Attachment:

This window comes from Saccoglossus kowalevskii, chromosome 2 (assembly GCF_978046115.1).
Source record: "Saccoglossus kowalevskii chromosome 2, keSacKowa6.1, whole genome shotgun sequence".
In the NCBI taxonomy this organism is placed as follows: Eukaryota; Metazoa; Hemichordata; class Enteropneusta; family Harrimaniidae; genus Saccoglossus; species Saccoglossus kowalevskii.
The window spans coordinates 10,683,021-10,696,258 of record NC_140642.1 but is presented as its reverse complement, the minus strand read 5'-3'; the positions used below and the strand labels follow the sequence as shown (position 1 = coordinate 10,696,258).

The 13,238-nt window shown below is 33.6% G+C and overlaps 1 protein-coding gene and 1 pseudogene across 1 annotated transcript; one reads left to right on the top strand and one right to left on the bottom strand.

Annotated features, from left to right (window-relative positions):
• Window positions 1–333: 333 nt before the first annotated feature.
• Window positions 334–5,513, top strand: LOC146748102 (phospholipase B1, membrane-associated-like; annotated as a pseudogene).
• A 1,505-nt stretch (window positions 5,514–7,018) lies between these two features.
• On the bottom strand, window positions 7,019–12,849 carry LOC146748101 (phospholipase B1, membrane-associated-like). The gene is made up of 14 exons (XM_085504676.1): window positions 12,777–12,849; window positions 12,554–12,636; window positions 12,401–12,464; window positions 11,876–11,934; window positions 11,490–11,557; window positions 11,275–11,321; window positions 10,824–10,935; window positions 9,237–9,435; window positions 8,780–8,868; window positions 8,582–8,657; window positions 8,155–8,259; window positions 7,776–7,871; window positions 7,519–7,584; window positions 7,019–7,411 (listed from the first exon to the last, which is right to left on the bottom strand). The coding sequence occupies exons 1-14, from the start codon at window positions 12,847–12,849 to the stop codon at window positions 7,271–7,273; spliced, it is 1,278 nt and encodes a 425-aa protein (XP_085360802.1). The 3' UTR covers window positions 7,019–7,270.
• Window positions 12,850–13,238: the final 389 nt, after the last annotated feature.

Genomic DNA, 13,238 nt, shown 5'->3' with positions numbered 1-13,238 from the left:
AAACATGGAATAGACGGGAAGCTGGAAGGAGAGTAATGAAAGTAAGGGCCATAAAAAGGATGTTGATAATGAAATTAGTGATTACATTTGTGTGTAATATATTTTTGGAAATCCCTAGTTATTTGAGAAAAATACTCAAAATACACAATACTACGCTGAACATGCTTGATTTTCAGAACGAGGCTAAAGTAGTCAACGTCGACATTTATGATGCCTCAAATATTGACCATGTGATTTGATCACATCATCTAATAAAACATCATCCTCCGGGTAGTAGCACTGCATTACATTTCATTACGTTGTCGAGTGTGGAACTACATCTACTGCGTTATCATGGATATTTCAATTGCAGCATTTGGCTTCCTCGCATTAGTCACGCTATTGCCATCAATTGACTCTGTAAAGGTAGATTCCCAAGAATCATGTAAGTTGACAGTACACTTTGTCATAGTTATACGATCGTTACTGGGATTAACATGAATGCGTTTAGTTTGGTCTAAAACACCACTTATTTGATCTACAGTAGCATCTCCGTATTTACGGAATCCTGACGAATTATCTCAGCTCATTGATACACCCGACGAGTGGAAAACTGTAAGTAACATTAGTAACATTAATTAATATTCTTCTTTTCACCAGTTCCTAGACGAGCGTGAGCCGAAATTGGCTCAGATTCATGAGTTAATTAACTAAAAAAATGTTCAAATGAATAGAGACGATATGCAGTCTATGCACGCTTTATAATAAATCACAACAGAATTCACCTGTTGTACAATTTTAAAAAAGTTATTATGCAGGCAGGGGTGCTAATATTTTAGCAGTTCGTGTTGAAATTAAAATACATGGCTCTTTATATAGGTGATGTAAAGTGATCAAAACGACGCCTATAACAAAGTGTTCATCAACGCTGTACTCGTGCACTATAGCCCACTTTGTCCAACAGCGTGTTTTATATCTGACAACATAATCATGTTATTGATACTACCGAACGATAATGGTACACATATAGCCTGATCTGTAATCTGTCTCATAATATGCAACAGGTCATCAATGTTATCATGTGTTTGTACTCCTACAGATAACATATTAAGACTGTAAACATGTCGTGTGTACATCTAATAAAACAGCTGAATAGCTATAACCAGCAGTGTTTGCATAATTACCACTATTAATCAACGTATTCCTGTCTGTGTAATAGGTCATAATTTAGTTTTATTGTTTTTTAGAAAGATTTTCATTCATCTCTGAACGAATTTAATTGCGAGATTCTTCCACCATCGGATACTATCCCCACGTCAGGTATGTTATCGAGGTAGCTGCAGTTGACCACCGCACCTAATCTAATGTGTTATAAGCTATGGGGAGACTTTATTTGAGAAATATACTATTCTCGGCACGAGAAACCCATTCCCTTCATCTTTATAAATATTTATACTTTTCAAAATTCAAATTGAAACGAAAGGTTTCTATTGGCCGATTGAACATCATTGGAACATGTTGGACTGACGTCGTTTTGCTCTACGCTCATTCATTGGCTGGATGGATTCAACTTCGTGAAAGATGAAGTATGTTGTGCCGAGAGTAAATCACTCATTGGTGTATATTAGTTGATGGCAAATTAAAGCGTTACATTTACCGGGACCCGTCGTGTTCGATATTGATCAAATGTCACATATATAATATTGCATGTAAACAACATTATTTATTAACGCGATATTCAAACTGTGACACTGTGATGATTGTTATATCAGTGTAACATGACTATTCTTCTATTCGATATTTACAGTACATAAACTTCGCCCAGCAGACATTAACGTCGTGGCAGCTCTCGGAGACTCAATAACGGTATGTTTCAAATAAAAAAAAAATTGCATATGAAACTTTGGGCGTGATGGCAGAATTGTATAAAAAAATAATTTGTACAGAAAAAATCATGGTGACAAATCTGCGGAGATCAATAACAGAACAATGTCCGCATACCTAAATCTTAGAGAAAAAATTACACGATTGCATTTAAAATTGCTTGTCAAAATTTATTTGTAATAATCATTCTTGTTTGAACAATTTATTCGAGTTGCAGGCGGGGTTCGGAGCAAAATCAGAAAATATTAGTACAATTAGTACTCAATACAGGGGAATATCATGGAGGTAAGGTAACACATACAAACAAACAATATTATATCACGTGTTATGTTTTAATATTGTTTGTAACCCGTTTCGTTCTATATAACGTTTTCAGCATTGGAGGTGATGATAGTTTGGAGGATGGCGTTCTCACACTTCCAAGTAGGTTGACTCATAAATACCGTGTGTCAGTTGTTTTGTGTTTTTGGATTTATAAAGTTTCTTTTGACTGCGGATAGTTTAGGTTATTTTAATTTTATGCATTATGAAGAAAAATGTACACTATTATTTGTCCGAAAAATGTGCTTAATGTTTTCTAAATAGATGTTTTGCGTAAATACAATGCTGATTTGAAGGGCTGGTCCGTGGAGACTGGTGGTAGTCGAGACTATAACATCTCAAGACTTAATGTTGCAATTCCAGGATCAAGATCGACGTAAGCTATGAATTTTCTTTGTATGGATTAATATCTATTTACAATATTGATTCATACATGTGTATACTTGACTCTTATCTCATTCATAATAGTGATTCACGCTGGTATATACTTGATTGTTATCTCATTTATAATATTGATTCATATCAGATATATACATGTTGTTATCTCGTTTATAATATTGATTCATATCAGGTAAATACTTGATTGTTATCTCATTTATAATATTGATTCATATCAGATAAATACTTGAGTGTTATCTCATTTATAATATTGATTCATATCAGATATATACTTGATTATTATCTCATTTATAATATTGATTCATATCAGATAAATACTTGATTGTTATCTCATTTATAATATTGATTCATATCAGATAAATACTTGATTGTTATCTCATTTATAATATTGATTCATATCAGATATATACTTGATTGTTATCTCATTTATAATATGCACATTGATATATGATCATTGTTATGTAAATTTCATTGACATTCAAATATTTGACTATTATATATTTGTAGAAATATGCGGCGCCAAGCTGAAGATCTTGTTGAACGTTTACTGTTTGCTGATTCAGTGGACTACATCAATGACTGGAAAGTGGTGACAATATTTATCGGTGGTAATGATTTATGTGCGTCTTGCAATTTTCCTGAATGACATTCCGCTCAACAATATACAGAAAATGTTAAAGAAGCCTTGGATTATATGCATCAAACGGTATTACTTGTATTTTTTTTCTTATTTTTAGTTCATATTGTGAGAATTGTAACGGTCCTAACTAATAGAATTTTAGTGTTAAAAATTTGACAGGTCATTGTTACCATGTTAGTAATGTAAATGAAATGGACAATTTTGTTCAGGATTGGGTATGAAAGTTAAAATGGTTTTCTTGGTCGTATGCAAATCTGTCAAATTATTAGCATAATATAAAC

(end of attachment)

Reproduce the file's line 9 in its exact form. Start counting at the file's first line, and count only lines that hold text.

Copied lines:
• A 1,505-nt stretch (window positions 5,514–7,018) lies between these two features.